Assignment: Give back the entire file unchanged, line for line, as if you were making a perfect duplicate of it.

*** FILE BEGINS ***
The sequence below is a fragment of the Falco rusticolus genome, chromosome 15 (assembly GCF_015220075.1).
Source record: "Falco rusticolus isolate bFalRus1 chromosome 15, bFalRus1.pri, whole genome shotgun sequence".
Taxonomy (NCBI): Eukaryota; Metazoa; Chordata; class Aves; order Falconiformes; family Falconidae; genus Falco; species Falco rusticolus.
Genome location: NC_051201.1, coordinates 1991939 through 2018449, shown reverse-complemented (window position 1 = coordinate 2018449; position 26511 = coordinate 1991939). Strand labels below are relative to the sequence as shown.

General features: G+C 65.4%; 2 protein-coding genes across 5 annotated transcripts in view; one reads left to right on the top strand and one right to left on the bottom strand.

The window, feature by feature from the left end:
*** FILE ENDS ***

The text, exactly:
The sequence below is a fragment of the Falco rusticolus genome, chromosome 15 (assembly GCF_015220075.1).
Source record: "Falco rusticolus isolate bFalRus1 chromosome 15, bFalRus1.pri, whole genome shotgun sequence".
Taxonomy (NCBI): Eukaryota; Metazoa; Chordata; class Aves; order Falconiformes; family Falconidae; genus Falco; species Falco rusticolus.
Genome location: NC_051201.1, coordinates 1991939 through 2018449, shown reverse-complemented (window position 1 = coordinate 2018449; position 26511 = coordinate 1991939). Strand labels below are relative to the sequence as shown.

General features: G+C 65.4%; 2 protein-coding genes across 5 annotated transcripts in view; one reads left to right on the top strand and one right to left on the bottom strand.

The window, feature by feature from the left end: